Tuesday, March 30, 2004

Alistair Cooke of Masterpiece Theater Dies At 95

Some of my earliest and most poignant memories of childhood in the 1970s as an emigre involve the UN School where, I think, I get my sense of internationalism, as well as PBS' Masterpiece Theater, where I came away with the feeling that dramatic tragedy is of great human dignity. To this day I prefer drama to comedy. And don't ask me where I got my love of gossip.

The AP sadly reports today:

"Alistair Cooke, the broadcaster who epitomized highbrow television as host of 'Masterpiece Theatre' and whose 'Letter from America' was a radio fixture in Britain for 58 years, has died, the British Broadcasting Corp. said Tuesday. He was 95.

"Cooke died at his home in New York at midnight, a spokeswoman at the BBC's press office said. No cause of death was given, but Cooke had retired earlier this month because of heart disease."

Alistair Cooke was the ultimate cultural ambassador of British soft power. Joe E. Sheldon -- bless his heart -- mailed me just last week one of the first Masterpiece Theater's, Last of the Mohicans, which I had been complaining about for years about for years. It was absolutely marvelous.

It would be impossible to name my favorites, whether I, Claudius, or First Churchills (fuck, I can hear ringing in the chambers of my mind Purcell's Music for Queen Mary II, the theme of Churchills) or Upstairs Downstairs. Each were introduced by the cultural ambassador with a twinkling eye and a dry comment on the behavior of the characters. "What fools these mortals be," Cooke seemed to be saying, at the beginning and at the end of these high dramas.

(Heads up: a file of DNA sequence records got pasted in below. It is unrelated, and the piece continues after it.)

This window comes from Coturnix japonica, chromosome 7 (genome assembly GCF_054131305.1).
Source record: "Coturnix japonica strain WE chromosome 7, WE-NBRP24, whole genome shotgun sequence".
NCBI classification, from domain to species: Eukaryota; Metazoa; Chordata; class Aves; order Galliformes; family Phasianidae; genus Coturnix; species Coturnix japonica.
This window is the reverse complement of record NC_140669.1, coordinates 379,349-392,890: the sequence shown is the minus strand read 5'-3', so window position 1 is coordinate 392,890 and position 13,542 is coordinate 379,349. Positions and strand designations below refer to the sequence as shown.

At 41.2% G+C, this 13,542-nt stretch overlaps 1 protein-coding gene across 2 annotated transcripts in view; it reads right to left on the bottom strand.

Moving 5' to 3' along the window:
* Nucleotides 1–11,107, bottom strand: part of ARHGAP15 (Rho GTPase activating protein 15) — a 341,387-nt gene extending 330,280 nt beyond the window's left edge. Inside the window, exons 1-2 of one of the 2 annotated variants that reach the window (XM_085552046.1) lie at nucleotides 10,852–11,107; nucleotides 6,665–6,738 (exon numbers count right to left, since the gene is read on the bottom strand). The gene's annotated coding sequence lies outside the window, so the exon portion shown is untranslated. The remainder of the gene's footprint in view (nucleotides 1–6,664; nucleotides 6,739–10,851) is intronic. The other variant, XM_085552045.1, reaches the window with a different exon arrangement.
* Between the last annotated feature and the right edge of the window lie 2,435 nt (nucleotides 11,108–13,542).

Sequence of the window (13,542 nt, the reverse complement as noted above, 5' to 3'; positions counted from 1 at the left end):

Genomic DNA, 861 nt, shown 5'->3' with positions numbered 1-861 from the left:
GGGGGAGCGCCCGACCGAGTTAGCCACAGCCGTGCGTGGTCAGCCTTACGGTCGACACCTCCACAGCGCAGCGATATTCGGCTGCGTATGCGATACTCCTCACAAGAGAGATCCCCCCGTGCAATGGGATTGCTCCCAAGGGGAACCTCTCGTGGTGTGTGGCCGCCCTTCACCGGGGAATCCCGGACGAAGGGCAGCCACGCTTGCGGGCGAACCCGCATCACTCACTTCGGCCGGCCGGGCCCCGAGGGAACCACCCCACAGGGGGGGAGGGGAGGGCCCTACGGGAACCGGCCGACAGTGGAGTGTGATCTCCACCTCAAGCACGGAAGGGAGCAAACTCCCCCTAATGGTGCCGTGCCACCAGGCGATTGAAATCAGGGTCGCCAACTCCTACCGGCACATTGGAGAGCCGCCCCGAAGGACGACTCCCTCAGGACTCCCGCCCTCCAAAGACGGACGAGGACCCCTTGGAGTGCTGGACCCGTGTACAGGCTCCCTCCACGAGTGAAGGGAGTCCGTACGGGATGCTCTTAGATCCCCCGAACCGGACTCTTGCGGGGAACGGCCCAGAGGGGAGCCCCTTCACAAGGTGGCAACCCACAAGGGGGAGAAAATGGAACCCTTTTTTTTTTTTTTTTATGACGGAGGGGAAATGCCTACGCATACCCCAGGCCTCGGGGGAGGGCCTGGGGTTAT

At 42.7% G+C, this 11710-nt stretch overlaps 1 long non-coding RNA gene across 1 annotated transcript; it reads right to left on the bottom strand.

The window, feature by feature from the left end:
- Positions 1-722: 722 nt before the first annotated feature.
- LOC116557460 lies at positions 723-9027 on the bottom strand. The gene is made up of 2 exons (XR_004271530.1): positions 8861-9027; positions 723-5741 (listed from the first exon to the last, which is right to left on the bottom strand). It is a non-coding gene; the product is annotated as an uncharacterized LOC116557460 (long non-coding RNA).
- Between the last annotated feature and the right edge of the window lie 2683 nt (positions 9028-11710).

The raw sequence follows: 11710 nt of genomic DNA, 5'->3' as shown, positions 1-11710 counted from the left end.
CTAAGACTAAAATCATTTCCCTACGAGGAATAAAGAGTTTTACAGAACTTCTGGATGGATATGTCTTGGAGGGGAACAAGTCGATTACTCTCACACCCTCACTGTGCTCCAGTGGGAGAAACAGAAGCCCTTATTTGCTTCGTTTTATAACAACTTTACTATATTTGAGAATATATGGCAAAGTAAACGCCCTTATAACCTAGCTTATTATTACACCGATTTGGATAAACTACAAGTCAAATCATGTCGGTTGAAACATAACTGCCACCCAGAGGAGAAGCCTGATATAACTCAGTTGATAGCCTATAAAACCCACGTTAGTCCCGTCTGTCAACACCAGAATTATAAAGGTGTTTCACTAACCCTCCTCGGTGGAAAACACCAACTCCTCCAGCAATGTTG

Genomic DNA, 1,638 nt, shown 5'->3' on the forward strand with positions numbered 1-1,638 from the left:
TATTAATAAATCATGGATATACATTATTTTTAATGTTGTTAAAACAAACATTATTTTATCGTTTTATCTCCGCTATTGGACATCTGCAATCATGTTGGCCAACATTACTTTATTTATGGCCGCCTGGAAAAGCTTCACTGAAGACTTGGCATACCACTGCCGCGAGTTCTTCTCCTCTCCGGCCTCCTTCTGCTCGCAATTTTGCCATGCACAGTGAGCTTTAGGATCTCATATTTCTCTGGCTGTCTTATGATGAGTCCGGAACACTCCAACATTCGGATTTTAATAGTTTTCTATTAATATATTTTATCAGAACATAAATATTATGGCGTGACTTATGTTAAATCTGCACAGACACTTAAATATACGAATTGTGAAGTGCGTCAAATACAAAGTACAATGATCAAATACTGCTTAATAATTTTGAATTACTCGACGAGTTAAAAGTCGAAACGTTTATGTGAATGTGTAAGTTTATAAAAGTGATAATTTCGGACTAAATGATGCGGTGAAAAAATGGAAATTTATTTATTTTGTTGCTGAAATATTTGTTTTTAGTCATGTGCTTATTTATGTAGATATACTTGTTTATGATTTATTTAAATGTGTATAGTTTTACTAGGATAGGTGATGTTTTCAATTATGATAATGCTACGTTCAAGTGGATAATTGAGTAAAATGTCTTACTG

I met my first love (okay, first crush, as I was 7) over a discussion in the school yard at the UN School of The Dutchess of Duke Street, back in the late 70s, when Masterpiece Theater was in full power. Sera was a precocious girl, and I hear she's making indie films in Mallorca now (*sighs* at the reddish bronze twilight memory of first love and Masterpiece Theater).
And ever since the mid 70s, Masterpiece Theater has been more or less a source of joy.

Cooke left in 1992, followed by Baker, and soon after The Soprano's took over the 9pm slot in the "must see tv" sweepstakes. I never quite cottoned to Cooke's replacement, Russell Baker. Baker never seemed to love the classics as much as Cooke. In Baker's intro's he seemed more taken with the language and his lofty position than the drama, than the grand statements being made. Baker posed like a curmudgeon while Cooke was the real deal. There was never a host of high drama as equal to the task as Alistair Cooke.

"'He was really one of the greatest broadcasters of all time, and we shall feel his loss very, very keenly indeed,' UK Prime Minister Tony Blair said, summing up the feelings of all in the room.

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